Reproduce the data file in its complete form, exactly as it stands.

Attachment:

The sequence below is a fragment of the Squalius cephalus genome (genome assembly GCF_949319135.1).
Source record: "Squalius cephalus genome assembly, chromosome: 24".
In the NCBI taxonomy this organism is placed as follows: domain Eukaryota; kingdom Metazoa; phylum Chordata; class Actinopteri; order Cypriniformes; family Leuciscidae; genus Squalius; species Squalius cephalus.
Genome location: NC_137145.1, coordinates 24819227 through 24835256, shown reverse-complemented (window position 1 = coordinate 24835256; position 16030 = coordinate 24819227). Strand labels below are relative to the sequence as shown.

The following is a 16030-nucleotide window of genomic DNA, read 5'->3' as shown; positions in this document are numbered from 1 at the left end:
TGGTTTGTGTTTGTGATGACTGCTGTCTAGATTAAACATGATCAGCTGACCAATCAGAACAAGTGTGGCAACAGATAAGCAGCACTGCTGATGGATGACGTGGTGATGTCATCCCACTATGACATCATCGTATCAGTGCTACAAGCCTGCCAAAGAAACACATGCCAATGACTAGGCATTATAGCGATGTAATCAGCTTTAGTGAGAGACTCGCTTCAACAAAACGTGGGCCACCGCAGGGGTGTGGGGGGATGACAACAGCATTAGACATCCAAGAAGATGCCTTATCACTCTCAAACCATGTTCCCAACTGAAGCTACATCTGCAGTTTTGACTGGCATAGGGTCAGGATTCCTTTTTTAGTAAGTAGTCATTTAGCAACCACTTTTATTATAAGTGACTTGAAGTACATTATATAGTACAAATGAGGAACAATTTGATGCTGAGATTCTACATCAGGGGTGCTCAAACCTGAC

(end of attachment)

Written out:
The sequence below is a fragment of the Squalius cephalus genome (genome assembly GCF_949319135.1).
Source record: "Squalius cephalus genome assembly, chromosome: 24".
In the NCBI taxonomy this organism is placed as follows: domain Eukaryota; kingdom Metazoa; phylum Chordata; class Actinopteri; order Cypriniformes; family Leuciscidae; genus Squalius; species Squalius cephalus.
Genome location: NC_137145.1, coordinates 24819227 through 24835256, shown reverse-complemented (window position 1 = coordinate 24835256; position 16030 = coordinate 24819227). Strand labels below are relative to the sequence as shown.

The following is a 16030-nucleotide window of genomic DNA, read 5'->3' as shown; positions in this document are numbered from 1 at the left end:
TGGTTTGTGTTTGTGATGACTGCTGTCTAGATTAAACATGATCAGCTGACCAATCAGAACAAGTGTGGCAACAGATAAGCAGCACTGCTGATGGATGACGTGGTGATGTCATCCCACTATGACATCATCGTATCAGTGCTACAAGCCTGCCAAAGAAACACATGCCAATGACTAGGCATTATAGCGATGTAATCAGCTTTAGTGAGAGACTCGCTTCAACAAAACGTGGGCCACCGCAGGGGTGTGGGGGGATGACAACAGCATTAGACATCCAAGAAGATGCCTTATCACTCTCAAACCATGTTCCCAACTGAAGCTACATCTGCAGTTTTGACTGGCATAGGGTCAGGATTCCTTTTTTAGTAAGTAGTCATTTAGCAACCACTTTTATTATAAGTGACTTGAAGTACATTATATAGTACAAATGAGGAACAATTTGATGCTGAGATTCTACATCAGGGGTGCTCAAACCTGAC